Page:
About this time every year I take some time to look back on the year and reflect on my work. Come along on this journey to get a glimpse of some of the things (I can only mention a few here and there!) I was up to each quarter.

January – March

The start of 2021 marked the official launch of my book, Design to Engage, after I had soft-launched it in the fall of 2020. In this quarter all the versions of the book became available, not only paperback, hardcover and e-book but an audio book version as well. Recording the audio book –  with the fantastic help of Mary Chan of Organized Sound Productions – was a huge learning curve but also a lot of fun. It’s been wonderful to receive so much positive feedback this year from readers far and wide about how Design to Engage has been helpful to their facilitation practice.

An interesting project I was involved with starting from this quarter was supporting the BC Public Service Learning Centre through redesigning one of their in person courses in facilitation to a virtual offering. It was a boon to me to be able to work with a three-person design team and I think we can be really proud of the creative work we did to completely redesign the course and bring it to life for people in government learning about and practicing virtual facilitation skills.

This quarter also saw me continuing to do a lot of virtual facilitation, offering both public and private workshops to help people learn how to engage their participants in virtual meetings and learning events. Some of the sessions I held were called “An Element of Fun”, “Beyond the Ordinary” and “Creating Effective Virtual Learning Experiences”.

April – June

In April I facilitated the Facilitating Learning Online (FLO) Synchronous course through BCcampus with faculty member participants from around British Columbia. This three-week course helps people develop skills in virtual facilitation so was perfectly poised to help people during the pandemic. I’ve found that teaching faculty has been somewhat challenging during Covid since many of these folks have been incredibly busy learning how to teach online for the first time and don’t have a lot of time to take courses themselves as participants. It’s a tough situation to be in and I applaud people who have made undertaking their own professional development a priority this year.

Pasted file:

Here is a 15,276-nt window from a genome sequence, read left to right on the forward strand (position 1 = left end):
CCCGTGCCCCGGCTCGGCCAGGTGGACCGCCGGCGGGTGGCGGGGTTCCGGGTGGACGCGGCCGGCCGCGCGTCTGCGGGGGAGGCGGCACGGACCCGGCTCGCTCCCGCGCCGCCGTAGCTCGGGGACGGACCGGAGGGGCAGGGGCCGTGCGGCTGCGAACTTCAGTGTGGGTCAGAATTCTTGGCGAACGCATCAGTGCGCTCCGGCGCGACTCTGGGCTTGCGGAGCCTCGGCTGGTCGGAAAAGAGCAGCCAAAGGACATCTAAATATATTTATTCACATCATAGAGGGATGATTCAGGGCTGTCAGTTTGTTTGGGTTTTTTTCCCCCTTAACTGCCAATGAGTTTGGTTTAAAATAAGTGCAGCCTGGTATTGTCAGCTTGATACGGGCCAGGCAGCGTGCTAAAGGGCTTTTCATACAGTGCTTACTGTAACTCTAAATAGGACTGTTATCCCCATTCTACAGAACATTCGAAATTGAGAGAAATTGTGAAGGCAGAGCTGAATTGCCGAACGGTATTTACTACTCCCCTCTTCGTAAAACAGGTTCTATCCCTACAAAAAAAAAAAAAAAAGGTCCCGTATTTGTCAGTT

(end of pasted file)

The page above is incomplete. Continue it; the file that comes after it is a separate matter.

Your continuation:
These months also saw me beginning to design a course in Indigenous perspectives in climate change with Janis Brooks of Indigenuity Consulting Group and through the Resilience by Design Lab. This experience, along with another short consulting project I carried out with NIL TU,O Child and Family Services Society, gave me considerable opportunity for learning about Indigenous knowledge this year and I’m grateful for my involvement in both projects.

These months also saw me starting an e-learning course design project with BC Centre for Palliative Care on core competencies in palliative care (more on that later) as well as interesting mentoring work helping a client learn more about learning design through six 1:1 consulting sessions. This client’s specialty is magical girl animé, a field and genre I didn’t even know existed up until that point! It’s a great example of how I learn as much from my clients as they do from me as we work together.

July – September

Victoria Hospice has been a client of mine for many years and I was happy this year to work with them once again to create quite a few e-learning modules on palliative care-related topics. In this quarter, for example, we finished 12 modules on topics related to cultural safety and humility. Again, this topic was great learning for me as well as being very aligned with my values and beliefs.